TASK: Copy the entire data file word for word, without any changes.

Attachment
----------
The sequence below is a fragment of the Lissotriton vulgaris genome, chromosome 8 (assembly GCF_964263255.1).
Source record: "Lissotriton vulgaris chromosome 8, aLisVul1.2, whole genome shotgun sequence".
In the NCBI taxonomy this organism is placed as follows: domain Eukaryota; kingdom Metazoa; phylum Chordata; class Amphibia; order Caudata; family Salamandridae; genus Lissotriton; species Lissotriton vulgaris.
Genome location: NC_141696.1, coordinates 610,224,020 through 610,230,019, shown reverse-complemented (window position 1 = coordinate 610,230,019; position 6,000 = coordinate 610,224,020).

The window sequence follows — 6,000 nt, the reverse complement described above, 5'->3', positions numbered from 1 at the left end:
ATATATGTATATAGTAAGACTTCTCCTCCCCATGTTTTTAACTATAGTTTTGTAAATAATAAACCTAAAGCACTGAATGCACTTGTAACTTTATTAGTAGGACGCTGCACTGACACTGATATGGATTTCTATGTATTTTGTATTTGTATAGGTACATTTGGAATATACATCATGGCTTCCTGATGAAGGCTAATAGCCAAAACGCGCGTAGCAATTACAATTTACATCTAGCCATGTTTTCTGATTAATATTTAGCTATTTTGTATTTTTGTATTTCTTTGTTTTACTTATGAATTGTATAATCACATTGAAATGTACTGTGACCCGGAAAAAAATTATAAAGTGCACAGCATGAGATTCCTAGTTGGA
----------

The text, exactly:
The sequence below is a fragment of the Lissotriton vulgaris genome, chromosome 8 (assembly GCF_964263255.1).
Source record: "Lissotriton vulgaris chromosome 8, aLisVul1.2, whole genome shotgun sequence".
In the NCBI taxonomy this organism is placed as follows: domain Eukaryota; kingdom Metazoa; phylum Chordata; class Amphibia; order Caudata; family Salamandridae; genus Lissotriton; species Lissotriton vulgaris.
Genome location: NC_141696.1, coordinates 610,224,020 through 610,230,019, shown reverse-complemented (window position 1 = coordinate 610,230,019; position 6,000 = coordinate 610,224,020).

The window sequence follows — 6,000 nt, the reverse complement described above, 5'->3', positions numbered from 1 at the left end:
ATATATGTATATAGTAAGACTTCTCCTCCCCATGTTTTTAACTATAGTTTTGTAAATAATAAACCTAAAGCACTGAATGCACTTGTAACTTTATTAGTAGGACGCTGCACTGACACTGATATGGATTTCTATGTATTTTGTATTTGTATAGGTACATTTGGAATATACATCATGGCTTCCTGATGAAGGCTAATAGCCAAAACGCGCGTAGCAATTACAATTTACATCTAGCCATGTTTTCTGATTAATATTTAGCTATTTTGTATTTTTGTATTTCTTTGTTTTACTTATGAATTGTATAATCACATTGAAATGTACTGTGACCCGGAAAAAAATTATAAAGTGCACAGCATGAGATTCCTAGTTGGA